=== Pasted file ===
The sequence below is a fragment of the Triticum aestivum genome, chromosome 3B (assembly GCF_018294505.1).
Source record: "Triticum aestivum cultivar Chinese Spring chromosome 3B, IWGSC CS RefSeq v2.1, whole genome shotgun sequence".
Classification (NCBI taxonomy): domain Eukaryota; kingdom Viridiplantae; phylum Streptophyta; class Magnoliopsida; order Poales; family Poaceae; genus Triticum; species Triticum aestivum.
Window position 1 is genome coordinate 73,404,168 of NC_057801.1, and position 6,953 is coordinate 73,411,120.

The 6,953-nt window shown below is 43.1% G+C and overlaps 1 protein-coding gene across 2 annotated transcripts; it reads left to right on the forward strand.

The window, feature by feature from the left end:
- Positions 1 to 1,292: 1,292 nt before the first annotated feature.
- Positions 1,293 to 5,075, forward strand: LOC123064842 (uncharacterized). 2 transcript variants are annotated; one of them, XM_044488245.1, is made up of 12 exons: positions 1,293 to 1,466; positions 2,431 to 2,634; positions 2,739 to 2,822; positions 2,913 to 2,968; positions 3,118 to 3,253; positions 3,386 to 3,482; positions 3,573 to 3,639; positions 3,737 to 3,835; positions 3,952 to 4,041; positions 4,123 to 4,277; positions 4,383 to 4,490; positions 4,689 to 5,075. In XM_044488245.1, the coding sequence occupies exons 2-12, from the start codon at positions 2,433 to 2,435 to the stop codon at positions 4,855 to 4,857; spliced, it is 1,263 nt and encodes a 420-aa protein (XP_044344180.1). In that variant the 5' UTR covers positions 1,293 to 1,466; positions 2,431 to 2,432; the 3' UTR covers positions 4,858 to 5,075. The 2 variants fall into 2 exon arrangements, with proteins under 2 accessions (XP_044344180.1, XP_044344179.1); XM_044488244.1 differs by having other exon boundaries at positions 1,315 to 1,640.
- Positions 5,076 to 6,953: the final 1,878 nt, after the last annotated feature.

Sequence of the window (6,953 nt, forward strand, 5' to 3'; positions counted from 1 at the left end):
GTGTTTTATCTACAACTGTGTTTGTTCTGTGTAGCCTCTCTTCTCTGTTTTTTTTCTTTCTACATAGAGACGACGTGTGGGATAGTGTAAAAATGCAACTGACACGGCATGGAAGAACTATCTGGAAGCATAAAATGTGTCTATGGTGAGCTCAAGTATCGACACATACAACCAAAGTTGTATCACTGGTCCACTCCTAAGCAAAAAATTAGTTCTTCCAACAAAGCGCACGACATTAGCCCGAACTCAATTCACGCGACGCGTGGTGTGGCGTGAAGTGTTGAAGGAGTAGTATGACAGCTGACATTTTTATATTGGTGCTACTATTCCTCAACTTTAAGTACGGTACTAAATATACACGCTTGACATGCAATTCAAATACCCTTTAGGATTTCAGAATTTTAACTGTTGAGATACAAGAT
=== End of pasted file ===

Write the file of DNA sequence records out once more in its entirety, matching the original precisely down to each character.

The sequence below is a fragment of the Triticum aestivum genome, chromosome 3B (assembly GCF_018294505.1).
Source record: "Triticum aestivum cultivar Chinese Spring chromosome 3B, IWGSC CS RefSeq v2.1, whole genome shotgun sequence".
Classification (NCBI taxonomy): domain Eukaryota; kingdom Viridiplantae; phylum Streptophyta; class Magnoliopsida; order Poales; family Poaceae; genus Triticum; species Triticum aestivum.
Window position 1 is genome coordinate 73,404,168 of NC_057801.1, and position 6,953 is coordinate 73,411,120.

The 6,953-nt window shown below is 43.1% G+C and overlaps 1 protein-coding gene across 2 annotated transcripts; it reads left to right on the forward strand.

The window, feature by feature from the left end:
- Positions 1 to 1,292: 1,292 nt before the first annotated feature.
- Positions 1,293 to 5,075, forward strand: LOC123064842 (uncharacterized). 2 transcript variants are annotated; one of them, XM_044488245.1, is made up of 12 exons: positions 1,293 to 1,466; positions 2,431 to 2,634; positions 2,739 to 2,822; positions 2,913 to 2,968; positions 3,118 to 3,253; positions 3,386 to 3,482; positions 3,573 to 3,639; positions 3,737 to 3,835; positions 3,952 to 4,041; positions 4,123 to 4,277; positions 4,383 to 4,490; positions 4,689 to 5,075. In XM_044488245.1, the coding sequence occupies exons 2-12, from the start codon at positions 2,433 to 2,435 to the stop codon at positions 4,855 to 4,857; spliced, it is 1,263 nt and encodes a 420-aa protein (XP_044344180.1). In that variant the 5' UTR covers positions 1,293 to 1,466; positions 2,431 to 2,432; the 3' UTR covers positions 4,858 to 5,075. The 2 variants fall into 2 exon arrangements, with proteins under 2 accessions (XP_044344180.1, XP_044344179.1); XM_044488244.1 differs by having other exon boundaries at positions 1,315 to 1,640.
- Positions 5,076 to 6,953: the final 1,878 nt, after the last annotated feature.

Sequence of the window (6,953 nt, forward strand, 5' to 3'; positions counted from 1 at the left end):
GTGTTTTATCTACAACTGTGTTTGTTCTGTGTAGCCTCTCTTCTCTGTTTTTTTTCTTTCTACATAGAGACGACGTGTGGGATAGTGTAAAAATGCAACTGACACGGCATGGAAGAACTATCTGGAAGCATAAAATGTGTCTATGGTGAGCTCAAGTATCGACACATACAACCAAAGTTGTATCACTGGTCCACTCCTAAGCAAAAAATTAGTTCTTCCAACAAAGCGCACGACATTAGCCCGAACTCAATTCACGCGACGCGTGGTGTGGCGTGAAGTGTTGAAGGAGTAGTATGACAGCTGACATTTTTATATTGGTGCTACTATTCCTCAACTTTAAGTACGGTACTAAATATACACGCTTGACATGCAATTCAAATACCCTTTAGGATTTCAGAATTTTAACTGTTGAGATACAAGAT